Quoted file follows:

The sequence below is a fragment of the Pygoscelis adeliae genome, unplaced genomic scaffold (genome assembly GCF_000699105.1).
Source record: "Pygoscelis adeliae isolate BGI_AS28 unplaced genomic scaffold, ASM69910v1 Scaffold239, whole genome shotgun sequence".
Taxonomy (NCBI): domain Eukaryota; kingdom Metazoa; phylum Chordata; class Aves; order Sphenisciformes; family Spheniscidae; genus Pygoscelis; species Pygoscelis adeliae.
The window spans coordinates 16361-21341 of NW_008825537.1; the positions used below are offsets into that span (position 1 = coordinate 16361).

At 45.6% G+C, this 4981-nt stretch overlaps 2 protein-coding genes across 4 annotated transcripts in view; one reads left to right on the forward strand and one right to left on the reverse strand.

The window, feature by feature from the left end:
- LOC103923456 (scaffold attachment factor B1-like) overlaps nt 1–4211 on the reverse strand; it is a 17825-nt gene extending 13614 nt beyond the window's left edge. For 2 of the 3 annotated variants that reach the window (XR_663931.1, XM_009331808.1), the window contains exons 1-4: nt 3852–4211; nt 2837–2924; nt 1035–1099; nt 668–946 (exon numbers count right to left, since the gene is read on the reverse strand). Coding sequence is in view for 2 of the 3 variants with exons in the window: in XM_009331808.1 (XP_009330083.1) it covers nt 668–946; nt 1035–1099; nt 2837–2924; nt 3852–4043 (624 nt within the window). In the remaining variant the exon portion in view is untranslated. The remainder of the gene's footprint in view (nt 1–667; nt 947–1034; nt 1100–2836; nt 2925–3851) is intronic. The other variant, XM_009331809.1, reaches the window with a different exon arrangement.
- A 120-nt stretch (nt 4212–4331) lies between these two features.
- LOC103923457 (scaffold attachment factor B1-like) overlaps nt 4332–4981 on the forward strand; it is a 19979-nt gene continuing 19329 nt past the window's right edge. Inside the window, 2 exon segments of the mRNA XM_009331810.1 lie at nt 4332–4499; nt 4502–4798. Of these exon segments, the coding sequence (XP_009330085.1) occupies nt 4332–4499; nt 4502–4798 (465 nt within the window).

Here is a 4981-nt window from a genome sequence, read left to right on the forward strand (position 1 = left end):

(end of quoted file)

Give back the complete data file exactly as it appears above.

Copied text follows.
The sequence below is a fragment of the Pygoscelis adeliae genome, unplaced genomic scaffold (genome assembly GCF_000699105.1).
Source record: "Pygoscelis adeliae isolate BGI_AS28 unplaced genomic scaffold, ASM69910v1 Scaffold239, whole genome shotgun sequence".
Taxonomy (NCBI): domain Eukaryota; kingdom Metazoa; phylum Chordata; class Aves; order Sphenisciformes; family Spheniscidae; genus Pygoscelis; species Pygoscelis adeliae.
The window spans coordinates 16361-21341 of NW_008825537.1; the positions used below are offsets into that span (position 1 = coordinate 16361).

At 45.6% G+C, this 4981-nt stretch overlaps 2 protein-coding genes across 4 annotated transcripts in view; one reads left to right on the forward strand and one right to left on the reverse strand.

The window, feature by feature from the left end:
- LOC103923456 (scaffold attachment factor B1-like) overlaps nt 1–4211 on the reverse strand; it is a 17825-nt gene extending 13614 nt beyond the window's left edge. For 2 of the 3 annotated variants that reach the window (XR_663931.1, XM_009331808.1), the window contains exons 1-4: nt 3852–4211; nt 2837–2924; nt 1035–1099; nt 668–946 (exon numbers count right to left, since the gene is read on the reverse strand). Coding sequence is in view for 2 of the 3 variants with exons in the window: in XM_009331808.1 (XP_009330083.1) it covers nt 668–946; nt 1035–1099; nt 2837–2924; nt 3852–4043 (624 nt within the window). In the remaining variant the exon portion in view is untranslated. The remainder of the gene's footprint in view (nt 1–667; nt 947–1034; nt 1100–2836; nt 2925–3851) is intronic. The other variant, XM_009331809.1, reaches the window with a different exon arrangement.
- A 120-nt stretch (nt 4212–4331) lies between these two features.
- LOC103923457 (scaffold attachment factor B1-like) overlaps nt 4332–4981 on the forward strand; it is a 19979-nt gene continuing 19329 nt past the window's right edge. Inside the window, 2 exon segments of the mRNA XM_009331810.1 lie at nt 4332–4499; nt 4502–4798. Of these exon segments, the coding sequence (XP_009330085.1) occupies nt 4332–4499; nt 4502–4798 (465 nt within the window).

Here is a 4981-nt window from a genome sequence, read left to right on the forward strand (position 1 = left end):